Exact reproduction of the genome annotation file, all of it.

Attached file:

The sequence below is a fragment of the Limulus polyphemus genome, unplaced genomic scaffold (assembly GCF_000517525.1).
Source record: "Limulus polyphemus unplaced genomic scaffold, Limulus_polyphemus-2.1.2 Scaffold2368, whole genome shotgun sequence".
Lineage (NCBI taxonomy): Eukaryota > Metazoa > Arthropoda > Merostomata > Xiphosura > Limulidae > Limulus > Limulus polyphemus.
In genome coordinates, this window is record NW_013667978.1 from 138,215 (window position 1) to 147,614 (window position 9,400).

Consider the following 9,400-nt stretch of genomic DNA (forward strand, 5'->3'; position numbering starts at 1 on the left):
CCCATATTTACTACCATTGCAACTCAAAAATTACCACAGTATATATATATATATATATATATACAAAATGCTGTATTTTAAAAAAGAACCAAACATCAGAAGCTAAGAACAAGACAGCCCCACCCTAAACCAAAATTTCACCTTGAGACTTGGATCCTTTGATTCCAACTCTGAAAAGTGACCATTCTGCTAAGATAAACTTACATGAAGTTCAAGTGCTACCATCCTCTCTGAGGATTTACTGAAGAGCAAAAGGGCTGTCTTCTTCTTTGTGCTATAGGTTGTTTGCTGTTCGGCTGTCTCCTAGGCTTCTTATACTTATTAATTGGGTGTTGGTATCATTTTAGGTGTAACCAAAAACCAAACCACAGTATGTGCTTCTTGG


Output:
The sequence below is a fragment of the Limulus polyphemus genome, unplaced genomic scaffold (assembly GCF_000517525.1).
Source record: "Limulus polyphemus unplaced genomic scaffold, Limulus_polyphemus-2.1.2 Scaffold2368, whole genome shotgun sequence".
Lineage (NCBI taxonomy): Eukaryota > Metazoa > Arthropoda > Merostomata > Xiphosura > Limulidae > Limulus > Limulus polyphemus.
In genome coordinates, this window is record NW_013667978.1 from 138,215 (window position 1) to 147,614 (window position 9,400).

Consider the following 9,400-nt stretch of genomic DNA (forward strand, 5'->3'; position numbering starts at 1 on the left):
CCCATATTTACTACCATTGCAACTCAAAAATTACCACAGTATATATATATATATATATATATACAAAATGCTGTATTTTAAAAAAGAACCAAACATCAGAAGCTAAGAACAAGACAGCCCCACCCTAAACCAAAATTTCACCTTGAGACTTGGATCCTTTGATTCCAACTCTGAAAAGTGACCATTCTGCTAAGATAAACTTACATGAAGTTCAAGTGCTACCATCCTCTCTGAGGATTTACTGAAGAGCAAAAGGGCTGTCTTCTTCTTTGTGCTATAGGTTGTTTGCTGTTCGGCTGTCTCCTAGGCTTCTTATACTTATTAATTGGGTGTTGGTATCATTTTAGGTGTAACCAAAAACCAAACCACAGTATGTGCTTCTTGG